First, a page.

and Elephant Trunks to confine the movement of concrete
is provided. Special care is taken where concrete is dropped
from a height especially if reinforcement is in the way
particularly in columns and thin walls [3].
This paper study and evaluate the cast in-situ concrete
either ready mix or blended manually in RNS. The study
depends on design a questionnaire to collect data on the

Journal of Civil Engineering Research 2015, 5(3): 67-73

materials used in the concrete industry, as well as methods


of mixing and pouring it on site in addition to do field visits
to sites to collect the necessary data that help on study.

2. Concrete Materials Available in RNS

3.1. Evaluation According to the Requirements of


Quality Control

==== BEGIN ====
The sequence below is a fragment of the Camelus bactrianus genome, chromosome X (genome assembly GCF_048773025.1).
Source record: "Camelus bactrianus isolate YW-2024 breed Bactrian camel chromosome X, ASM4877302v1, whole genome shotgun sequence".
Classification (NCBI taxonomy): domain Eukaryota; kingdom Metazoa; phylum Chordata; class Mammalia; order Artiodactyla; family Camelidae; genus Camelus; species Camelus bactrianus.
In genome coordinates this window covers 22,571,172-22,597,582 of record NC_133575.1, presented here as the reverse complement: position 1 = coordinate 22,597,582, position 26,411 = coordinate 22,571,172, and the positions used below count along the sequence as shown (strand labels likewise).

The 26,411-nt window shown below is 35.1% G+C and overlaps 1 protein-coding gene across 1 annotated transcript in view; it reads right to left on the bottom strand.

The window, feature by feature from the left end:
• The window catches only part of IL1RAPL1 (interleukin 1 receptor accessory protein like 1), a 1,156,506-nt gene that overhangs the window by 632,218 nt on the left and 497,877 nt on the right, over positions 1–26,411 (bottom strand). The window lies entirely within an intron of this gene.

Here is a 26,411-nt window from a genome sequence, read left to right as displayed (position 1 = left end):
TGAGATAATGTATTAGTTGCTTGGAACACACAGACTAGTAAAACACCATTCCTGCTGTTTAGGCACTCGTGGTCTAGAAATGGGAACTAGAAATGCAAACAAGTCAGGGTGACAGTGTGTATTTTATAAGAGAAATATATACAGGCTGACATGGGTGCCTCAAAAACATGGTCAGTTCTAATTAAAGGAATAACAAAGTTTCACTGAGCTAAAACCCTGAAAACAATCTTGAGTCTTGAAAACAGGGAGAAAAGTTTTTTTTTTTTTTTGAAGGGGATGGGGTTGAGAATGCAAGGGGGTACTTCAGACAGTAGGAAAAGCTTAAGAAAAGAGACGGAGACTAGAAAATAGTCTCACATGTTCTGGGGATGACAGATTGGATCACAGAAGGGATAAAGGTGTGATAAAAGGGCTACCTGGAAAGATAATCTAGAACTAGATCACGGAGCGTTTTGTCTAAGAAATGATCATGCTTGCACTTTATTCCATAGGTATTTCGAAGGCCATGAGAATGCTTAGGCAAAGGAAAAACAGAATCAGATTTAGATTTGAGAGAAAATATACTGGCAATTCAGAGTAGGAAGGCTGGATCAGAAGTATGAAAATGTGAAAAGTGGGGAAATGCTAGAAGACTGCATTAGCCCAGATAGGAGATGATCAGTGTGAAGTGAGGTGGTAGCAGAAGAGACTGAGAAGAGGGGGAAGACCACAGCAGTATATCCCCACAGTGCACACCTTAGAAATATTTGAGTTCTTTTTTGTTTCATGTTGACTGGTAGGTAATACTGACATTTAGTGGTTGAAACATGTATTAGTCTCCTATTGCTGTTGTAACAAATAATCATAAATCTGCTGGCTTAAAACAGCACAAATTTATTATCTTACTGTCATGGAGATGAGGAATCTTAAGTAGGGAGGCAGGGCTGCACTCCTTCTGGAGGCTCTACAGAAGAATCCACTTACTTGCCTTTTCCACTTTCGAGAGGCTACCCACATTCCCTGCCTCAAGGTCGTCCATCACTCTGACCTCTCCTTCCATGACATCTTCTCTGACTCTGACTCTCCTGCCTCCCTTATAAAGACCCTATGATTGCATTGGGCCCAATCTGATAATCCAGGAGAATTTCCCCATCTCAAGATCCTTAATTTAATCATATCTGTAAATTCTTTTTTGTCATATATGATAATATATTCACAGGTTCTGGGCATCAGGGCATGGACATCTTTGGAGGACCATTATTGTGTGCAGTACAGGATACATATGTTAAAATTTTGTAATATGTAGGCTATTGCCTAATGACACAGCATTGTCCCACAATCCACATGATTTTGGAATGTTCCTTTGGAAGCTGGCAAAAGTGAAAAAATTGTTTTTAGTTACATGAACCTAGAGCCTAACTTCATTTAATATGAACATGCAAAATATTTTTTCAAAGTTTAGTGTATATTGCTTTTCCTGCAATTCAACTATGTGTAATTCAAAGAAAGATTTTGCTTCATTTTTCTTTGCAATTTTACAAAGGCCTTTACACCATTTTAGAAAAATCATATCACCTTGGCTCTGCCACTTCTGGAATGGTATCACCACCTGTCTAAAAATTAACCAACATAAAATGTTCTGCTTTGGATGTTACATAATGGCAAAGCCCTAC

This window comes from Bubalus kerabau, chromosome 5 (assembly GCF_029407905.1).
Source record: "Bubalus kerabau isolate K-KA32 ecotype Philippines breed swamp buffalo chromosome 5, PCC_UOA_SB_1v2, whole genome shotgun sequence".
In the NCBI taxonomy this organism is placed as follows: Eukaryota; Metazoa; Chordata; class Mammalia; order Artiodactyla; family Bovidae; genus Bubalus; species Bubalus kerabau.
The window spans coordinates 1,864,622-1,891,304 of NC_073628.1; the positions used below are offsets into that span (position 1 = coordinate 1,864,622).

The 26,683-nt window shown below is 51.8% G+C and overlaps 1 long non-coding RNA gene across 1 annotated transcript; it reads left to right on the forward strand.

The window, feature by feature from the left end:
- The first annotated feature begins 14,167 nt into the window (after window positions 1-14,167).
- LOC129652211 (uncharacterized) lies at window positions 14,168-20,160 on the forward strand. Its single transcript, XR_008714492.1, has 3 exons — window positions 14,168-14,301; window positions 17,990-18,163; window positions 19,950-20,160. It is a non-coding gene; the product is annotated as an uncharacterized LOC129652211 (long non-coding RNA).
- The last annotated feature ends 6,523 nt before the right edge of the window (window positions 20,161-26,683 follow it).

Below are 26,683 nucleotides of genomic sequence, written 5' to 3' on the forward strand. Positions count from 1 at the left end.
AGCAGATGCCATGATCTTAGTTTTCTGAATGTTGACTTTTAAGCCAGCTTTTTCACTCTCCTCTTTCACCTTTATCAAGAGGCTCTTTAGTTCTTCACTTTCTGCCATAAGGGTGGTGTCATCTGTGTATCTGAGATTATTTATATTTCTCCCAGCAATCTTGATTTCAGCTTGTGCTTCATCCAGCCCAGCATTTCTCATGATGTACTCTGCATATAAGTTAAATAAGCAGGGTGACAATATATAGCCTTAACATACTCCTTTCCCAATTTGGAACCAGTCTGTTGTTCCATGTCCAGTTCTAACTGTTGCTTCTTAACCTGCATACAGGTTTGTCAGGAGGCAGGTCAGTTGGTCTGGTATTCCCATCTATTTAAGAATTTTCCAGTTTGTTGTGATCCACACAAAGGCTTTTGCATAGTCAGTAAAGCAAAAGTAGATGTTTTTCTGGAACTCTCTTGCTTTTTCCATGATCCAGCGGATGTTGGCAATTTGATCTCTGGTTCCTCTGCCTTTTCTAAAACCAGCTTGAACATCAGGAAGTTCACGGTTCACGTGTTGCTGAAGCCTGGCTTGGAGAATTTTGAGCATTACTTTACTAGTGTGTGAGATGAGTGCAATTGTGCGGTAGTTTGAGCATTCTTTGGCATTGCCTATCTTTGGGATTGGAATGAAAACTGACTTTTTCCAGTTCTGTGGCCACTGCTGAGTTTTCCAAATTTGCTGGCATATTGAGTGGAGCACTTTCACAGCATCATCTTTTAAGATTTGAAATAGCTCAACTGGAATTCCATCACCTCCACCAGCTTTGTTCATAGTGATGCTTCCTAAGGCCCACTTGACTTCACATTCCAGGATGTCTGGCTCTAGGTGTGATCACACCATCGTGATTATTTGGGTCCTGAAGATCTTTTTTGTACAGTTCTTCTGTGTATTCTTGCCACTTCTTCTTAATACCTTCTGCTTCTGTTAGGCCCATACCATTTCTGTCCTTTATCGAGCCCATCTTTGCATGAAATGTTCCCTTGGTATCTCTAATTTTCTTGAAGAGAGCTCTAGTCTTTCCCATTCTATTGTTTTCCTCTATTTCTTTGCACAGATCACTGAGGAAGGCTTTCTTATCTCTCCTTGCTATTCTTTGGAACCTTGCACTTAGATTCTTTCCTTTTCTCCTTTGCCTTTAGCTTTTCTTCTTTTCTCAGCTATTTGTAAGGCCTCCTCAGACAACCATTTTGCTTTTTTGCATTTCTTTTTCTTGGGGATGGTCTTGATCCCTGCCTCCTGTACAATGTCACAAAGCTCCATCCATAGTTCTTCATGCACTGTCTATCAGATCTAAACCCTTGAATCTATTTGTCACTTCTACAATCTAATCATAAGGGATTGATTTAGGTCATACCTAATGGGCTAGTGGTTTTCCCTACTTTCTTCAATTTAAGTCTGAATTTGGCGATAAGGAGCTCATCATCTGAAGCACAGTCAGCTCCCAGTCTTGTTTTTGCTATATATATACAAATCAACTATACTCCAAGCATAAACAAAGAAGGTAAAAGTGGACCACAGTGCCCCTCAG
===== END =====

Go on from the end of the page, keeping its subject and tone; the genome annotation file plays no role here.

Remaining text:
A forms has been prepared on the bases of quality control
requirements which bases on three items as reference to
evaluate, these are:
1. The materials specifications contain cement and
aggregate according to the following details:
a. For cement: the results of test done before using
and the suitability of it for use according to
ASTM requirements.
b. For aggregate (fine and course): their
classification, grading and strength all these are
according to ASTM requirements.
2. The preparing phase and executing phase for the
concrete production. The preparing phase include the
mix design and the method followed according to BS
Code. The executing phase include the method of
mixing, the method of placing and transporting of
concrete and compaction as specified and
recommended by technical books and researchers [1,
2, 4-11] with check for workability by applying slump
test according to ASTM requirements.
3. The procedure and type of curing done according to
the technical and recommended procedure and
compressive strength of the cubes sampled from
concrete according to ASTM requirements.